2. Goes on my master’s griefs.

Olivia

199 - 203
  1. Here, wear this jewel for me, ’tis my picture.
  2. Refuse it not, it hath no tongue to vex you;
  3. And I beseech you come again tomorrow.
  4. What shall you ask of me that I’ll deny,
  5. That honor, sav’d, may upon asking give?

Viola

204
  1. Nothing but thisyour true love for my master.

Olivia

205 - 206
  1. How with mine honor may I give him that
  2. Which I have given to you?

Viola

207
  1.                            I will acquit you.

Olivia

208 - 209
  1. Well, come again tomorrow. Fare thee well.
  2. A fiend like thee might bear my soul to hell.
  1. Exit.
  1. Enter Toby and Fabian.

Sir Toby

212
  1. Gentleman, God save thee!

Viola

213
  1. And you, sir.

Sir Toby

214 - 219
  1. That defense thou hast, betake thee to’t. Of what nature the
  2. wrongs are thou hast done him, I know not; but thy
  3. intercepter, full of despite, bloody as the hunter, attends
  4. thee at the orchard-end. Dismount thy tuck, be yare in thy
  5. preparation, for thy assailant is quick, skillful, and
  6. deadly.

Viola

220 - 222
  1. You mistake, sir, I am sure; no man hath any quarrel to me.
  2. My remembrance is very free and clear from any image of
  3. offense done to any man.

Sir Toby

223 - 226
  1. You’ll find it otherwise, I assure you; therefore, if you
  2. hold your life at any price, betake you to your guard; for
  3. your opposite hath in him what youth, strength, skill, and
  4. wrath can furnish man withal.

Viola

227
  1. I pray you, sir, what is he?

Sir Toby

228 - 233
  1. He is knight, dubb’d with unhatch’d rapier, and on carpet
  2. consideration, but he is a devil in private brawl. Souls and
  3. bodies hath he divorc’d three, and his incensement at this
  4. moment is so implacable, that satisfaction can be none but
  5. by pangs of death and sepulchre. Hob, nob, is his word;
  6. give’t or take’t.

Viola

234 - 237
  1. I will return again into the house, and desire some conduct
  2. of the lady. I am no fighter. I have heard of some kind of
  3. men that put quarrels purposely on others, to taste their
  4. valor. Belike this is a man of that quirk.

Sir Toby

238 - 244
  1. Sir, no; his indignation derives itself out of a very
  2. competent injury; therefore get you on, and give him his
  3. desire. Back you shall not to the house, unless you
  4. undertake that with me which with as much safety you might
  5. answer him; therefore on, or strip your sword stark naked;
  6. for meddle you must, that’s certain, or forswear to wear
  7. iron about you.

Viola

245 - 248
  1. This is as uncivil as strange. I beseech you do me this
  2. courteous office, as to know of the knight what my offense
  3. to him is. It is something of my negligence, nothing of my
  4. purpose.

Sir Toby

249 - 250
  1. I will do so. Signior Fabian, stay you by this gentleman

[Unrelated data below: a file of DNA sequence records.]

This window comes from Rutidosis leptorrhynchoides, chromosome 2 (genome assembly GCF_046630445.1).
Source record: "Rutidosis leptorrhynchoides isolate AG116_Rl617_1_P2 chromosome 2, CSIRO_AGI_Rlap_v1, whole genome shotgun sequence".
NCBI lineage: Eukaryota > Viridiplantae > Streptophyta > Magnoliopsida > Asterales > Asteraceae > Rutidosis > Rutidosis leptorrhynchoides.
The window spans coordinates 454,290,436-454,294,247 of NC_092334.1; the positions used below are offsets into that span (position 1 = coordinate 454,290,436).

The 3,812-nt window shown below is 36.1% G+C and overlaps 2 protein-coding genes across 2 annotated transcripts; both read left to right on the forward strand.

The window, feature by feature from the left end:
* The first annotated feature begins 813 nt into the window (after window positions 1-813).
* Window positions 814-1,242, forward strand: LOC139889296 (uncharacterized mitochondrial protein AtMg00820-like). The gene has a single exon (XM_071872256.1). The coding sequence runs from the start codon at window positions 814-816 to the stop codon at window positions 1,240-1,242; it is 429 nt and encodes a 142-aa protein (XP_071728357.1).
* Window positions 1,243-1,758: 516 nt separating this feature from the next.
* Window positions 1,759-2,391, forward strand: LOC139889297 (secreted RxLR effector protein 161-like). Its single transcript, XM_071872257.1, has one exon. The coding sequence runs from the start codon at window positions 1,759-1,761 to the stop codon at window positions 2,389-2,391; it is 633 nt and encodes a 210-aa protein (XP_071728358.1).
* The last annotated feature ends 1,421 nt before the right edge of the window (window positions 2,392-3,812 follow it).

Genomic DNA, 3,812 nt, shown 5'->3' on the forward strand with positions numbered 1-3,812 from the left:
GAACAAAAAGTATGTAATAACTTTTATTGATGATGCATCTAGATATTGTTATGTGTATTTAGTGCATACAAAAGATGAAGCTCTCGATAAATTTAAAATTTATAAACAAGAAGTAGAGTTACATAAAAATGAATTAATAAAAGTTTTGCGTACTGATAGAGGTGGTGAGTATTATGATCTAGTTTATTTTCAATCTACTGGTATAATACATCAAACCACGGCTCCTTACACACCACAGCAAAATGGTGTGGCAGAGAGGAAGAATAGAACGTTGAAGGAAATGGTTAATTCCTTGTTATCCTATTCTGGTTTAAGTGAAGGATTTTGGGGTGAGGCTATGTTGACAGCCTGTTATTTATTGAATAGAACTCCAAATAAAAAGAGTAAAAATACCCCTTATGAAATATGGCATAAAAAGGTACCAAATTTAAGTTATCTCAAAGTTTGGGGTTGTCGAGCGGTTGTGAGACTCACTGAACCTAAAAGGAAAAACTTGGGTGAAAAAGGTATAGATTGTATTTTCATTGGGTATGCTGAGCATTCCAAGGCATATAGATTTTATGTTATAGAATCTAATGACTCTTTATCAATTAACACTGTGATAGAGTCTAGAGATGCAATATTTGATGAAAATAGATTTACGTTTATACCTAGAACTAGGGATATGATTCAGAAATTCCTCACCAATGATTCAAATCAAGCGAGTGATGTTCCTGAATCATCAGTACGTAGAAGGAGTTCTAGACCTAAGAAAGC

2. till my return.
  1. Exit Toby.

Viola

252
  1. Pray you, sir, do you know of this matter?

Fabian

253 - 254
  1. I know the knight is incens’d against you, even to a mortal
  2. arbitrement, but nothing of the circumstance more.

Viola

255
  1. I beseech you, what manner of man is he?

Fabian

256 - 261
  1. Nothing of that wonderful promise, to read him by his form,
  2. as you are like to find him in the proof of his valor. He is
  3. indeed, sir, the most skillful, bloody, and fatal opposite
  4. that you could possibly have found in any part of Illyria.
  5. Will you walk towards him? I will make your peace with him
  6. if I can.

Viola

262 - 264
  1. I shall be much bound to you for’t. I am one that had rather
  2. go with sir priest than sir knight. I care not who knows so
  3. much of my mettle.
  1. Exeunt.
  1. Enter Toby and Andrew.

Sir Toby

267 - 272
  1. Why, man, he’s a very devil, I have not seen such a firago.
  2. I had a pass with him, rapier, scabbard, and all; and he
  3. gives me the stuck in with such a mortal motion that it is
  4. inevitable; and on the answer, he pays you as surely as your
  5. feet hits the ground they step on. They say he has been
  6. fencer to the Sophy.

Sir Andrew

273
  1. Pox on’t, I’ll not meddle with him.

Sir Toby

274 - 275
  1. Ay, but he will not now be pacified. Fabian can scarce hold
  2. him yonder.

Sir Andrew

276 - 279
  1. Plague on’t, and I thought he had been valiant, and so
  2. cunning in fence, I’d have seen him damn’d ere I’d have
  3. challeng’d him. Let him let the matter slip, and I’ll give
  4. him my horse, grey Capilet.

Sir Toby

280 - 287
  1. I’ll make the motion. Stand here, make a good show on’t;
  2. this shall end without the perdition of souls.
  3. Aside.
  4. Marry, I’ll ride your horse as well as I ride you.
  5. Enter Fabian and Viola.
  6. To Fabian.
  7. I have his horse to take up the quarrel. I have persuaded
  8. him the youth’s a devil.

Fabian

288 - 289
  1. He is as horribly conceited of him; and pants and looks
  2. pale, as if a bear were at his heels.

Sir Toby

290 - 295
  1. To Viola.
  2. There’s no remedy, sir, he will fight with you for ’s oath
  3. sake. Marry, he hath better bethought him of his quarrel,
  4. and he finds that now scarce to be worth talking of;
  5. therefore draw, for the supportance of his vow. He protests
  6. he will not hurt you.